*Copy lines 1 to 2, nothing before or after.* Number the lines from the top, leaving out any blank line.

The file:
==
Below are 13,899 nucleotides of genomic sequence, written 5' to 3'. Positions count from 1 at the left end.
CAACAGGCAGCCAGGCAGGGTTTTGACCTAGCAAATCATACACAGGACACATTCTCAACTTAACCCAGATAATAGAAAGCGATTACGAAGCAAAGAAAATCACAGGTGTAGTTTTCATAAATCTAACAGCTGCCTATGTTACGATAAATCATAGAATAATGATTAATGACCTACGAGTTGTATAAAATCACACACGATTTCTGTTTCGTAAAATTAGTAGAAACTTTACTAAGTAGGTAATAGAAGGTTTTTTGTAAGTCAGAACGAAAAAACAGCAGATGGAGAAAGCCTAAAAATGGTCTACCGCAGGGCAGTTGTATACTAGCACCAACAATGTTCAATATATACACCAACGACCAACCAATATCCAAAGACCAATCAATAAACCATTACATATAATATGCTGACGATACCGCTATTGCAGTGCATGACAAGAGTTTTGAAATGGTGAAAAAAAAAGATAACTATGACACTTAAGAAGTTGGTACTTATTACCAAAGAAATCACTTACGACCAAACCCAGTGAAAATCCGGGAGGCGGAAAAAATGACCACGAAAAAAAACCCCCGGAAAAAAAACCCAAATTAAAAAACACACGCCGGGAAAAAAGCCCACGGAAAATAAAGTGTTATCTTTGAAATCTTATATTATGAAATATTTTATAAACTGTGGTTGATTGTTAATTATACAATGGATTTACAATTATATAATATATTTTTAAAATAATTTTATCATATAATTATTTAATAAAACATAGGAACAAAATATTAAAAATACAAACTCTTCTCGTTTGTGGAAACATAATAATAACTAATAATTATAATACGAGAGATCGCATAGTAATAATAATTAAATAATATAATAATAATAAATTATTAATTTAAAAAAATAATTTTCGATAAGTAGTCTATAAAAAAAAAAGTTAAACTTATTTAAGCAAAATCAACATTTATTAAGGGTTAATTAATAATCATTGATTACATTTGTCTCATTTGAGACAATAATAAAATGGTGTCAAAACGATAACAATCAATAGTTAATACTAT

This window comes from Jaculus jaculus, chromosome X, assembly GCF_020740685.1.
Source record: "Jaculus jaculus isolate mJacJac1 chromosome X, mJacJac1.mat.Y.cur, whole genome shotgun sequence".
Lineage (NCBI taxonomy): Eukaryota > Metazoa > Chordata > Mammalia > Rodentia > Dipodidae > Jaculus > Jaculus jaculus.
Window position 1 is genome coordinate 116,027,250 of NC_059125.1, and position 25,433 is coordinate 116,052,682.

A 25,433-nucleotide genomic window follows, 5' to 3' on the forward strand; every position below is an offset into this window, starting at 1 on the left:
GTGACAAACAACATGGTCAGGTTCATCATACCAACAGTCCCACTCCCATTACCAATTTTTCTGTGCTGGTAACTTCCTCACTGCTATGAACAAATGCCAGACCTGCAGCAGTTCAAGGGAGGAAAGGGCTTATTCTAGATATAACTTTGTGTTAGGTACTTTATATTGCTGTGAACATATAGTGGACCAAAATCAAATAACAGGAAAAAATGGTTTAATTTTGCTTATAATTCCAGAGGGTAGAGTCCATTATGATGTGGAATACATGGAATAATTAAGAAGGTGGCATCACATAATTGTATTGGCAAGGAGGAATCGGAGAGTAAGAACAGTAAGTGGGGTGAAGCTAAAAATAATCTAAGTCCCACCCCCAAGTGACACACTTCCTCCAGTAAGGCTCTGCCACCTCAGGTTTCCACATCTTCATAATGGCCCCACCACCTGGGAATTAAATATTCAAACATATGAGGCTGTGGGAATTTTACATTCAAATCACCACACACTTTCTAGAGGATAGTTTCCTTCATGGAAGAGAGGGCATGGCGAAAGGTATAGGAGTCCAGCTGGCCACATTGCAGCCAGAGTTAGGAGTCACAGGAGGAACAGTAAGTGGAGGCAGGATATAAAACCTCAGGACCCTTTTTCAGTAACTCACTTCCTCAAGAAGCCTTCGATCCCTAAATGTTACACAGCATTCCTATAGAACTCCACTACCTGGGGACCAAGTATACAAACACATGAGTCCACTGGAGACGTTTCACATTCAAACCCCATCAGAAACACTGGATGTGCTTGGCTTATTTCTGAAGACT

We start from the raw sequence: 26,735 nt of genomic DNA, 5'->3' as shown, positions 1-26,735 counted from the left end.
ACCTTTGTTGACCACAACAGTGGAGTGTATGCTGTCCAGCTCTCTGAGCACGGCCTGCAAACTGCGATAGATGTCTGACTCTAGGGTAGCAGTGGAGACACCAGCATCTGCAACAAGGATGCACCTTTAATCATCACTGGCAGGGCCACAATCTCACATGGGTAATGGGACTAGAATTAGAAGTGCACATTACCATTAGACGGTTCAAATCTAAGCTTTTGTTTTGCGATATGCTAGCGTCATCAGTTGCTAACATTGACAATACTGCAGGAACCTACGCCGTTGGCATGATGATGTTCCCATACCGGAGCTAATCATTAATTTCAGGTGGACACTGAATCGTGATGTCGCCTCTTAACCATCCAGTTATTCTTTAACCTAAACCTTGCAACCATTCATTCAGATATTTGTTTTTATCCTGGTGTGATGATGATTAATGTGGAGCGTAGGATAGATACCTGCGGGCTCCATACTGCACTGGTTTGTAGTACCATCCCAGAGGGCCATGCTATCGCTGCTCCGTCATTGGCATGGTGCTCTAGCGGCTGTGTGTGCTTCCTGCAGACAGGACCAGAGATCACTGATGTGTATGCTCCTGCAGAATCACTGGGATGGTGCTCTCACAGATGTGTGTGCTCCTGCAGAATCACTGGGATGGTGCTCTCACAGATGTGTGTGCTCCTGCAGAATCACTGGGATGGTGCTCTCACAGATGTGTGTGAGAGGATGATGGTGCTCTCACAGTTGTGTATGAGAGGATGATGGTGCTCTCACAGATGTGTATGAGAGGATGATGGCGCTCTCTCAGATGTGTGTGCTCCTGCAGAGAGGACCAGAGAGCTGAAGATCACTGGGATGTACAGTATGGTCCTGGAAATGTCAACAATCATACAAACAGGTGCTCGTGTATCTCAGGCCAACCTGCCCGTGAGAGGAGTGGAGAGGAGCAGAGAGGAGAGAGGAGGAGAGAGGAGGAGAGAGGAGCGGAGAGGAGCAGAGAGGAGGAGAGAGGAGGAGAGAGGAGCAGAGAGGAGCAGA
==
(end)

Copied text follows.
Below are 13,899 nucleotides of genomic sequence, written 5' to 3'. Positions count from 1 at the left end.
CAACAGGCAGCCAGGCAGGGTTTTGACCTAGCAAATCATACACAGGACACATTCTCAACTTAACCCAGATAATAGAAAGCGATTACGAAGCAAAGAAAATCACAGGTGTAGTTTTCATAAATCTAACAGCTGCCTATGTTACGATAAATCATAGAATAATGATTAATGACCTACGAGTTGTATAAAATCACACACGATTTCTGTTTCGTAAAATTAGTAGAAACTTTACTAAGTAGGTAATAGAAGGTTTTTTGTAAGTCAGAACGAAAAAACAGCAGATGGAGAAAGCCTAAAAATGGTCTACCGCAGGGCAGTTGTATACTAGCACCAACAATGTTCAATATATACACCAACGACCAACCAATATCCAAAGACCAATCAATAAACCATTACATATAATATGCTGACGATACCGCTATTGCAGTGCATGACAAGAGTTTTGAAATGGTGAAAAAAAAAGATAACTATGACACTTAAGAAGTTGGTACTTATTACCAAAGAAATCACTTACGACCAAACCCAGTGAAAATCCGGGAGGCGGAAAAAATGACCACGAAAAAAAACCCCCGGAAAAAAAACCCAAATTAAAAAACACACGCCGGGAAAAAAGCCCACGGAAAATAAAGTGTTATCTTTGAAATCTTATATTATGAAATATTTTATAAACTGTGGTTGATTGTTAATTATACAATGGATTTACAATTATATAATATATTTTTAAAATAATTTTATCATATAATTATTTAATAAAACATAGGAACAAAATATTAAAAATACAAACTCTTCTCGTTTGTGGAAACATAATAATAACTAATAATTATAATACGAGAGATCGCATAGTAATAATAATTAAATAATATAATAATAATAAATTATTAATTTAAAAAAATAATTTTCGATAAGTAGTCTATAAAAAAAAAAGTTAAACTTATTTAAGCAAAATCAACATTTATTAAGGGTTAATTAATAATCATTGATTACATTTGTCTCATTTGAGACAATAATAAAATGGTGTCAAAACGATAACAATCAATAGTTAATACTAT